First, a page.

English actor Idris Elba – and a few dozen of his famous friends – have respectfully requested that the British TV industry spend more money on programs for ethnic minorities.
In a firm open letter published Wednesday in The Guardian, the star of The Wire and the U.K. crime drama Luther and his colleagues urge the BBC, ITV and other broadcasters to start putting funds into black, Asian and other minority ethnic (BAME) programming.
The letter opens with, “We are dismayed at the poor numbers of black, Asian and minority ethnic people both on our screens and working behind the camera.”
Along with Elba, the letter is signed by no fewer than 80 celebrities, including James Bond star Daniel Craig, actors Bill Nighy, Matt Lucas and Emma Thompson and renowned graphic artist Neil Gaiman.
The letter points out that only five per cent of those employees currently working in the U.K. creative industries have minority backgrounds, even though minorities comprise 12.5 per cent of Britain’s total population.
For the record, the letter was written and sent to The Guardian before the recent commitment from British pay-TV service BSkyB to increase their ethnic minority staff – including on-air talent – to at least 20 per cent by the end of next year.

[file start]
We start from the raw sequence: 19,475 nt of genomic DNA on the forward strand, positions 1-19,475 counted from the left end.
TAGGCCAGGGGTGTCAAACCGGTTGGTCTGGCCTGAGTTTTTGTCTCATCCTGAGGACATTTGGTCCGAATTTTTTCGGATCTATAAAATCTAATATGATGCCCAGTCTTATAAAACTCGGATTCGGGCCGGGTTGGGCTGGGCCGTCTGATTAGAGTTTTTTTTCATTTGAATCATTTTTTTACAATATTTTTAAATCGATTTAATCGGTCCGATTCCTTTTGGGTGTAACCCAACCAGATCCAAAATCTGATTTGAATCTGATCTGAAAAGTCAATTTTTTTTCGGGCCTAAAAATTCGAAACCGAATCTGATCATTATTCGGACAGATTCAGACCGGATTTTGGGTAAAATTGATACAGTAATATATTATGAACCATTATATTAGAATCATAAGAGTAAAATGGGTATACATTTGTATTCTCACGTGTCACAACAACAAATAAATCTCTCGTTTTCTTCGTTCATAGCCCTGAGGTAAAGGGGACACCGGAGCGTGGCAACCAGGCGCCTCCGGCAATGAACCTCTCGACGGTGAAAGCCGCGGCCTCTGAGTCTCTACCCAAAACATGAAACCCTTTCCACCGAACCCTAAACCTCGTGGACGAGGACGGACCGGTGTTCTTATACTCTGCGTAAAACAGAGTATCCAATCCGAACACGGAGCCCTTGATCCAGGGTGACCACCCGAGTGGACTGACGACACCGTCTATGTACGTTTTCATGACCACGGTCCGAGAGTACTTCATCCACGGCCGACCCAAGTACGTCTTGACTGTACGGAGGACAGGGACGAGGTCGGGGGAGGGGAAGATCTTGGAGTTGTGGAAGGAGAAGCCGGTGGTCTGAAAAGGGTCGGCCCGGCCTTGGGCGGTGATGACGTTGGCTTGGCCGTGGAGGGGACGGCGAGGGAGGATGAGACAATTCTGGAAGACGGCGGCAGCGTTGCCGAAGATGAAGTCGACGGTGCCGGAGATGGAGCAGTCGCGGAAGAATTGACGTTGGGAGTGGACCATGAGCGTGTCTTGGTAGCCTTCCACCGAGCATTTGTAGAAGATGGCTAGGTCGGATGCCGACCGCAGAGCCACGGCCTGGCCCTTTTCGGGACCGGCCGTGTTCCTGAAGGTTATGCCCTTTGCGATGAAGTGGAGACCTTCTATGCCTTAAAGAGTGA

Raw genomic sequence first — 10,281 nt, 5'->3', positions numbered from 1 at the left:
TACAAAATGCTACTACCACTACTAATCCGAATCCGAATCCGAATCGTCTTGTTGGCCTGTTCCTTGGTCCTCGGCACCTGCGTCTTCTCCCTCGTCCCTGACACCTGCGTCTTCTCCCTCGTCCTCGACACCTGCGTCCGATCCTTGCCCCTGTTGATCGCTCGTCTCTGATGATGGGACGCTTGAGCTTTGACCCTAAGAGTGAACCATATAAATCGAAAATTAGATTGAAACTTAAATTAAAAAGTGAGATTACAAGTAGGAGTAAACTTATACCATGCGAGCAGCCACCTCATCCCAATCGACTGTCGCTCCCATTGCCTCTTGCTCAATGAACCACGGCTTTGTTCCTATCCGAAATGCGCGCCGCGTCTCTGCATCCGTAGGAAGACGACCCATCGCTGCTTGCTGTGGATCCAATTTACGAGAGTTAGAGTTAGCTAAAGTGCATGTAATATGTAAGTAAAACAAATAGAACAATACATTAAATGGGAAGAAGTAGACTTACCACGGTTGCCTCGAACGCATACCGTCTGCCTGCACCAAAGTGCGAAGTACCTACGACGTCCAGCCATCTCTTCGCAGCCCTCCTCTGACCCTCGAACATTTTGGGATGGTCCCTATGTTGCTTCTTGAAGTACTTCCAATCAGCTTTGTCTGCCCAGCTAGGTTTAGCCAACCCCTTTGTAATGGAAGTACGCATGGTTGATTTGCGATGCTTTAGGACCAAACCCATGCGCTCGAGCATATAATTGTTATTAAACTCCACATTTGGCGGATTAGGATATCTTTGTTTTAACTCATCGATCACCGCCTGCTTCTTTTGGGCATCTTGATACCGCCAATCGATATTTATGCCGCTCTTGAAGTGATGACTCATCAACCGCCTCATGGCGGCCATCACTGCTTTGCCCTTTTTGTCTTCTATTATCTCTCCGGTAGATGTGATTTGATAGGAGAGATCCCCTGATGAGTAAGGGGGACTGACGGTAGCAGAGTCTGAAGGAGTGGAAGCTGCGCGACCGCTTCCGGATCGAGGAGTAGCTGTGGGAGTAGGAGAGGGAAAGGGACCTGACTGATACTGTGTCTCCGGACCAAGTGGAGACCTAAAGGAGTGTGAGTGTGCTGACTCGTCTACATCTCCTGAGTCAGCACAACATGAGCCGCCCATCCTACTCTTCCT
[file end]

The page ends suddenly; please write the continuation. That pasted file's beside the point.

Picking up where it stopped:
Earlier this summer, BBC director-general Tony Hall made a similar promise to boost onscreen representation of minority ethnic groups from 10.4 per cent to 15 per cent by 2017. Hall also pledged that BBC staffing would increase from 8.3 per cent to 15 per cent by 2020.
But those long-range plans “are not sufficiently radical to effect significant change,” according to the letter.
Instead, “We propose, therefore, a solution that would almost immediately stimulate growth throughout the BAME creative community: a ringfenced pot of money for BAME programs.”
According to the Oxford Dictionary, ringfencing is defined as protecting a particular sum of money by putting restrictions on it so that it can only be used for a particular purpose.
The letter suggests that ringfencing funding for minority programs was a better move than establishing quotas since it would put the focus on “quality of programming, not quantity.”
In the view of letter signees, ringfencing would also “create a more stable space for BAME talent on screen and behind the camera.”
And the letter closes off by saying, “The effect of this fund would be to engender and encourage television that would reflect one of Britain’s greatest strengths – our diversity.”
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Source: New York Post
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Source: New York Post
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Source: Hollywood Reporter
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